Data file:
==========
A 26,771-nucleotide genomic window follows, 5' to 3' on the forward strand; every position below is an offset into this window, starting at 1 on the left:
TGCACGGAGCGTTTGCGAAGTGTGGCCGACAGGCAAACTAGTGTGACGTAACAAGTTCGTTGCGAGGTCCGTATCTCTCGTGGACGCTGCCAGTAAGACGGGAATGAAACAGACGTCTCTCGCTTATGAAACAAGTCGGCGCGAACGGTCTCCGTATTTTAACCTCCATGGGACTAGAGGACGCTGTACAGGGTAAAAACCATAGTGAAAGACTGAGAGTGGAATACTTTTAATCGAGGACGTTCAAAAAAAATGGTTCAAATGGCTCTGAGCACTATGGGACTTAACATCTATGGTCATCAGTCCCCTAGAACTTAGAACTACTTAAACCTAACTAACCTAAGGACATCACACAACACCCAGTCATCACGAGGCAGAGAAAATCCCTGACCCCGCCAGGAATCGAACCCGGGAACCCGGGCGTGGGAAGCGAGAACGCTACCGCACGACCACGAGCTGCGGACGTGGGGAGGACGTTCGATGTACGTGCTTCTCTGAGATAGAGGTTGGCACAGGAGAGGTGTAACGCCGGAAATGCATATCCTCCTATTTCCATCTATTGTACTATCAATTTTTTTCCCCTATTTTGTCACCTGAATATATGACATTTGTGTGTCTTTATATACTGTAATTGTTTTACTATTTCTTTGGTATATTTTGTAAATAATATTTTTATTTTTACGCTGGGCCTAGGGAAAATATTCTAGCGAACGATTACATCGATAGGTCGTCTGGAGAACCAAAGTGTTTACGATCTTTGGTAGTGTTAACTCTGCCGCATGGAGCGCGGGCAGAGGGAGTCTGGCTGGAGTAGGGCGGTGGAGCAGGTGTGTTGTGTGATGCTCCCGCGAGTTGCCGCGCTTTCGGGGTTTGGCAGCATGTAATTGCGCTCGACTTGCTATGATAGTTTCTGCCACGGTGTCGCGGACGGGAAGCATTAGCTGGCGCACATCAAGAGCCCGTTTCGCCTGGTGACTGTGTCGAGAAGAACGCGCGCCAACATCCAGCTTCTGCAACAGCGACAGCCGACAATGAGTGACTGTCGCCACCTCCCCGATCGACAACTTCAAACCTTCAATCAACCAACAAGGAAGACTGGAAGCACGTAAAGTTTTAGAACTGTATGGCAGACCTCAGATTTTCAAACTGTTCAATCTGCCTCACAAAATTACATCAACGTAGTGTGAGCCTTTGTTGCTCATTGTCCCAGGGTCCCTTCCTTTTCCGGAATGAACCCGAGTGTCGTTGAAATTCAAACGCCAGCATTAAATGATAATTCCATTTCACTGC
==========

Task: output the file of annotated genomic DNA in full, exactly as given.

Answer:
A 26,771-nucleotide genomic window follows, 5' to 3' on the forward strand; every position below is an offset into this window, starting at 1 on the left:
TGCACGGAGCGTTTGCGAAGTGTGGCCGACAGGCAAACTAGTGTGACGTAACAAGTTCGTTGCGAGGTCCGTATCTCTCGTGGACGCTGCCAGTAAGACGGGAATGAAACAGACGTCTCTCGCTTATGAAACAAGTCGGCGCGAACGGTCTCCGTATTTTAACCTCCATGGGACTAGAGGACGCTGTACAGGGTAAAAACCATAGTGAAAGACTGAGAGTGGAATACTTTTAATCGAGGACGTTCAAAAAAAATGGTTCAAATGGCTCTGAGCACTATGGGACTTAACATCTATGGTCATCAGTCCCCTAGAACTTAGAACTACTTAAACCTAACTAACCTAAGGACATCACACAACACCCAGTCATCACGAGGCAGAGAAAATCCCTGACCCCGCCAGGAATCGAACCCGGGAACCCGGGCGTGGGAAGCGAGAACGCTACCGCACGACCACGAGCTGCGGACGTGGGGAGGACGTTCGATGTACGTGCTTCTCTGAGATAGAGGTTGGCACAGGAGAGGTGTAACGCCGGAAATGCATATCCTCCTATTTCCATCTATTGTACTATCAATTTTTTTCCCCTATTTTGTCACCTGAATATATGACATTTGTGTGTCTTTATATACTGTAATTGTTTTACTATTTCTTTGGTATATTTTGTAAATAATATTTTTATTTTTACGCTGGGCCTAGGGAAAATATTCTAGCGAACGATTACATCGATAGGTCGTCTGGAGAACCAAAGTGTTTACGATCTTTGGTAGTGTTAACTCTGCCGCATGGAGCGCGGGCAGAGGGAGTCTGGCTGGAGTAGGGCGGTGGAGCAGGTGTGTTGTGTGATGCTCCCGCGAGTTGCCGCGCTTTCGGGGTTTGGCAGCATGTAATTGCGCTCGACTTGCTATGATAGTTTCTGCCACGGTGTCGCGGACGGGAAGCATTAGCTGGCGCACATCAAGAGCCCGTTTCGCCTGGTGACTGTGTCGAGAAGAACGCGCGCCAACATCCAGCTTCTGCAACAGCGACAGCCGACAATGAGTGACTGTCGCCACCTCCCCGATCGACAACTTCAAACCTTCAATCAACCAACAAGGAAGACTGGAAGCACGTAAAGTTTTAGAACTGTATGGCAGACCTCAGATTTTCAAACTGTTCAATCTGCCTCACAAAATTACATCAACGTAGTGTGAGCCTTTGTTGCTCATTGTCCCAGGGTCCCTTCCTTTTCCGGAATGAACCCGAGTGTCGTTGAAATTCAAACGCCAGCATTAAATGATAATTCCATTTCACTGC